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Walking through the side door

Euphemisms break down ethical barriers



A euphemism is an almost automatic and alternative method we use to phrase possibly negative things in a less harmful fashion. Fraudsters use euphemisms to rationalize their crimes. Fraud examiners can use them to elicit confessions or detect fraud in an organization. Here’s what you need to know to spot euphemisms and when fraudsters are using them to mask nefarious deeds.

You're one of the top executives at a U.S. multibillion-dollar corporation. Your stock has skyrocketed as your company has experienced massive growth. In the most recent quarter, the financial picture isn’t nearly as good as expected, and your stock is sure to plunge. The problem is somewhere in the details because you have this gut feeling that there’s a hidden error in the accounting records that will be discovered shortly after financial results are released. You’re so sure of the error that you authorize changes to accounting procedures, which lead to “adjustments” in the accounting records and the reporting of profits to shareholders.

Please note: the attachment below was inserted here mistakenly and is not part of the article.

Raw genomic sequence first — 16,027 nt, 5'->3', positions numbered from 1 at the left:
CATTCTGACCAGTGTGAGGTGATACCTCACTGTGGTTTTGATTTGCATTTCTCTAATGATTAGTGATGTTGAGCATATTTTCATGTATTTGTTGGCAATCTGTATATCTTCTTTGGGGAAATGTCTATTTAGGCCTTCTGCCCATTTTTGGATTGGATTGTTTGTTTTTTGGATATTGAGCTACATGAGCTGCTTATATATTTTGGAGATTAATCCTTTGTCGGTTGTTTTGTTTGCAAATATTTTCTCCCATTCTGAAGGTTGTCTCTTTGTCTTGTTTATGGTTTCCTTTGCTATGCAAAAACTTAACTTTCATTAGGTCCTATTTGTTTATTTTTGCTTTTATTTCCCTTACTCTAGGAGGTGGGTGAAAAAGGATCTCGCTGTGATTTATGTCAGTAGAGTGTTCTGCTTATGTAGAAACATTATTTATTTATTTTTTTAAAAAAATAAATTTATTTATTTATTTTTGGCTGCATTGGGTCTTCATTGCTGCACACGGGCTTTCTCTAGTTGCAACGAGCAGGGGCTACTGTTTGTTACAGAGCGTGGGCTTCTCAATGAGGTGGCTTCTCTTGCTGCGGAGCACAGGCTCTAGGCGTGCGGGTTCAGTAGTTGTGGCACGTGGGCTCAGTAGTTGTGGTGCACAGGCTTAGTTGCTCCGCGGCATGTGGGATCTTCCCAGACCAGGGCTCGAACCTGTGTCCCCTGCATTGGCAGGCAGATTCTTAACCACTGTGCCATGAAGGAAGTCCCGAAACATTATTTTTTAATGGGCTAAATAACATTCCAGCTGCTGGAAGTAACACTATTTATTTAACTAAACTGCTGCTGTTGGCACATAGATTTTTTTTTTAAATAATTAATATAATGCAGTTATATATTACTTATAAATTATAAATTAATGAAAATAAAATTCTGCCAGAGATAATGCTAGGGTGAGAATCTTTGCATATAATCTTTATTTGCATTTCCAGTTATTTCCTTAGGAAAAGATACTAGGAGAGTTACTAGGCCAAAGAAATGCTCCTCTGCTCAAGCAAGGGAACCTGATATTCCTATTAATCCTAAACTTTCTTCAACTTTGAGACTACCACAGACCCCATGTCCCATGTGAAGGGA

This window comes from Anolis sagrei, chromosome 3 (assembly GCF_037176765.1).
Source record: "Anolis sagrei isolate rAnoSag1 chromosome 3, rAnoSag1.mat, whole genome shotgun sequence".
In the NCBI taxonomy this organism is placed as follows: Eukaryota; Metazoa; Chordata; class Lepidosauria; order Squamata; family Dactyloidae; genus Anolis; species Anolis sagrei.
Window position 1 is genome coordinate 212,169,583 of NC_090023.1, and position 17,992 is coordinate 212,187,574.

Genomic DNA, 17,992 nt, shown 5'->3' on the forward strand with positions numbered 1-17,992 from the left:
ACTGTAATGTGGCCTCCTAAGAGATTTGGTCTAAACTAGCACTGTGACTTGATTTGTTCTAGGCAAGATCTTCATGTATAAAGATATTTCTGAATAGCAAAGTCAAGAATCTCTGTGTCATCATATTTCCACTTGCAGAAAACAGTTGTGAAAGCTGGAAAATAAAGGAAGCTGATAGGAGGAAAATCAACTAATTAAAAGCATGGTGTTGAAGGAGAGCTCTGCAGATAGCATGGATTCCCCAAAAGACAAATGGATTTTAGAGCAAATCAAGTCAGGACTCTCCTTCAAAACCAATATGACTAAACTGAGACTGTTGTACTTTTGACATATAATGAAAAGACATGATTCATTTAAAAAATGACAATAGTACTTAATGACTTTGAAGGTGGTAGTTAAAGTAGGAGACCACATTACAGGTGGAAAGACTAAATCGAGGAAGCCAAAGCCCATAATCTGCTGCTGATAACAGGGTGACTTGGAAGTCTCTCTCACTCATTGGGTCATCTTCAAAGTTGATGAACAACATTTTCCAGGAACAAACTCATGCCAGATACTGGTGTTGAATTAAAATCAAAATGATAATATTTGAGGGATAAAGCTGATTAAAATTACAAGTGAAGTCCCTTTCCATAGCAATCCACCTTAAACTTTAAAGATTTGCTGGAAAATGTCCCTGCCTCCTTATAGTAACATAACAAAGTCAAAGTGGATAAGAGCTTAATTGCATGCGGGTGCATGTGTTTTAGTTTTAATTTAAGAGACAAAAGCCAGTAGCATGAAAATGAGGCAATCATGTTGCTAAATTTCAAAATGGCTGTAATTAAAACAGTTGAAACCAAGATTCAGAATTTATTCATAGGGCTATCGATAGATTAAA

This scenario, which is exactly what occurred at American telecommunications company MCI Communications, offers a great lesson in the power of euphemistic language. (See Why They Do It: Inside the Mind of the White-Collar Criminal, by Eugene Soltes, 2016.)

Does a clear definition for “adjustments” come to mind if you don’t have the MCI narrative? Take a look at these terms and see if you can define them:

  • Alternative facts.
  • Grease payment.
  • Human capital surplus reduction.
  • Creative accounting.
  • Under the table.

These terms, including adjustments, are examples of euphemisms. 


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